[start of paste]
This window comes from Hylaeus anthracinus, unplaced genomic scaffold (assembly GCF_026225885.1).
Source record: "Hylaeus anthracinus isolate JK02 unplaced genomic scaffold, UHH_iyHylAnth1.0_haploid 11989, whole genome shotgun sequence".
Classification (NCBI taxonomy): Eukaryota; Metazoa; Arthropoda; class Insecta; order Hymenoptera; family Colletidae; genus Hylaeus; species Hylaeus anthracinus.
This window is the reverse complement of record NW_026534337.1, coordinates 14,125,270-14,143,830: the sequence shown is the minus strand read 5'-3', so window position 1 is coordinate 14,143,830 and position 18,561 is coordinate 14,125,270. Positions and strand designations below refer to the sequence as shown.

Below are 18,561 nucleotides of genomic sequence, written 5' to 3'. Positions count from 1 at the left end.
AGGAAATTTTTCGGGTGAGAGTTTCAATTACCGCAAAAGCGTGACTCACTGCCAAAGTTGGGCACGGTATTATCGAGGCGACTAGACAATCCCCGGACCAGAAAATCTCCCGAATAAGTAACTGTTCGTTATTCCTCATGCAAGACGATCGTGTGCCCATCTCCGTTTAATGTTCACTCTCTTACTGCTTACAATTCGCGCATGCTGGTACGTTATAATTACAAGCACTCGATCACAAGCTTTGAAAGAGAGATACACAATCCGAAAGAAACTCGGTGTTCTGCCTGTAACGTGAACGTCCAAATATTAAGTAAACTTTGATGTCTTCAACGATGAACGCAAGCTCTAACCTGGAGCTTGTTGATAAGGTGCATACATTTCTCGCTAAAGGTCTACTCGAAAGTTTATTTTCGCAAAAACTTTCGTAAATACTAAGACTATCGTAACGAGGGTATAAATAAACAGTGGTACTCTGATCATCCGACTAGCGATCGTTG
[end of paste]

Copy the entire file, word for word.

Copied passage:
This window comes from Hylaeus anthracinus, unplaced genomic scaffold (assembly GCF_026225885.1).
Source record: "Hylaeus anthracinus isolate JK02 unplaced genomic scaffold, UHH_iyHylAnth1.0_haploid 11989, whole genome shotgun sequence".
Classification (NCBI taxonomy): Eukaryota; Metazoa; Arthropoda; class Insecta; order Hymenoptera; family Colletidae; genus Hylaeus; species Hylaeus anthracinus.
This window is the reverse complement of record NW_026534337.1, coordinates 14,125,270-14,143,830: the sequence shown is the minus strand read 5'-3', so window position 1 is coordinate 14,143,830 and position 18,561 is coordinate 14,125,270. Positions and strand designations below refer to the sequence as shown.

Below are 18,561 nucleotides of genomic sequence, written 5' to 3'. Positions count from 1 at the left end.
AGGAAATTTTTCGGGTGAGAGTTTCAATTACCGCAAAAGCGTGACTCACTGCCAAAGTTGGGCACGGTATTATCGAGGCGACTAGACAATCCCCGGACCAGAAAATCTCCCGAATAAGTAACTGTTCGTTATTCCTCATGCAAGACGATCGTGTGCCCATCTCCGTTTAATGTTCACTCTCTTACTGCTTACAATTCGCGCATGCTGGTACGTTATAATTACAAGCACTCGATCACAAGCTTTGAAAGAGAGATACACAATCCGAAAGAAACTCGGTGTTCTGCCTGTAACGTGAACGTCCAAATATTAAGTAAACTTTGATGTCTTCAACGATGAACGCAAGCTCTAACCTGGAGCTTGTTGATAAGGTGCATACATTTCTCGCTAAAGGTCTACTCGAAAGTTTATTTTCGCAAAAACTTTCGTAAATACTAAGACTATCGTAACGAGGGTATAAATAAACAGTGGTACTCTGATCATCCGACTAGCGATCGTTG